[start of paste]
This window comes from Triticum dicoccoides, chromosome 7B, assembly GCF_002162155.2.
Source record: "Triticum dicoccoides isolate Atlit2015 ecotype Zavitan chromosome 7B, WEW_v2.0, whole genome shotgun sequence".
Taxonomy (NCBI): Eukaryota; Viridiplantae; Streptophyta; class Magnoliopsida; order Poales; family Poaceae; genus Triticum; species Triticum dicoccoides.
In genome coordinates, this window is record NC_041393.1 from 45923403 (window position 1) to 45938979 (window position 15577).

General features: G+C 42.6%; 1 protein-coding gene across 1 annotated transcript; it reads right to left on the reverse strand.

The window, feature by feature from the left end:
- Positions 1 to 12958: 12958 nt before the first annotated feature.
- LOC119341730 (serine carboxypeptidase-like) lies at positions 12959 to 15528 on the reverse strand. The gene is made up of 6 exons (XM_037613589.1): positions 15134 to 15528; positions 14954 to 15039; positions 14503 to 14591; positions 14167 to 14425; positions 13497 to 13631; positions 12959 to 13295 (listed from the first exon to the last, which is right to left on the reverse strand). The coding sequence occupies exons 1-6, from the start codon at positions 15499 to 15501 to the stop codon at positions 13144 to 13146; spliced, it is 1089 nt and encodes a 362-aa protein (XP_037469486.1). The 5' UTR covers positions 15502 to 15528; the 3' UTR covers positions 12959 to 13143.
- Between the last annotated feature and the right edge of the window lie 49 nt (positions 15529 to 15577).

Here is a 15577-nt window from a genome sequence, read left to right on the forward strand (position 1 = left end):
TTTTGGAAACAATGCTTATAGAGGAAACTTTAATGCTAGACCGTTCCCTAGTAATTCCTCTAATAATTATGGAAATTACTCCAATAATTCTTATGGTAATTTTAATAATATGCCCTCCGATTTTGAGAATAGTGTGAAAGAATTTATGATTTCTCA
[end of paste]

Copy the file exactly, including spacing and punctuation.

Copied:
This window comes from Triticum dicoccoides, chromosome 7B, assembly GCF_002162155.2.
Source record: "Triticum dicoccoides isolate Atlit2015 ecotype Zavitan chromosome 7B, WEW_v2.0, whole genome shotgun sequence".
Taxonomy (NCBI): Eukaryota; Viridiplantae; Streptophyta; class Magnoliopsida; order Poales; family Poaceae; genus Triticum; species Triticum dicoccoides.
In genome coordinates, this window is record NC_041393.1 from 45923403 (window position 1) to 45938979 (window position 15577).

General features: G+C 42.6%; 1 protein-coding gene across 1 annotated transcript; it reads right to left on the reverse strand.

The window, feature by feature from the left end:
- Positions 1 to 12958: 12958 nt before the first annotated feature.
- LOC119341730 (serine carboxypeptidase-like) lies at positions 12959 to 15528 on the reverse strand. The gene is made up of 6 exons (XM_037613589.1): positions 15134 to 15528; positions 14954 to 15039; positions 14503 to 14591; positions 14167 to 14425; positions 13497 to 13631; positions 12959 to 13295 (listed from the first exon to the last, which is right to left on the reverse strand). The coding sequence occupies exons 1-6, from the start codon at positions 15499 to 15501 to the stop codon at positions 13144 to 13146; spliced, it is 1089 nt and encodes a 362-aa protein (XP_037469486.1). The 5' UTR covers positions 15502 to 15528; the 3' UTR covers positions 12959 to 13143.
- Between the last annotated feature and the right edge of the window lie 49 nt (positions 15529 to 15577).

Here is a 15577-nt window from a genome sequence, read left to right on the forward strand (position 1 = left end):
TTTTGGAAACAATGCTTATAGAGGAAACTTTAATGCTAGACCGTTCCCTAGTAATTCCTCTAATAATTATGGAAATTACTCCAATAATTCTTATGGTAATTTTAATAATATGCCCTCCGATTTTGAGAATAGTGTGAAAGAATTTATGATTTCTCA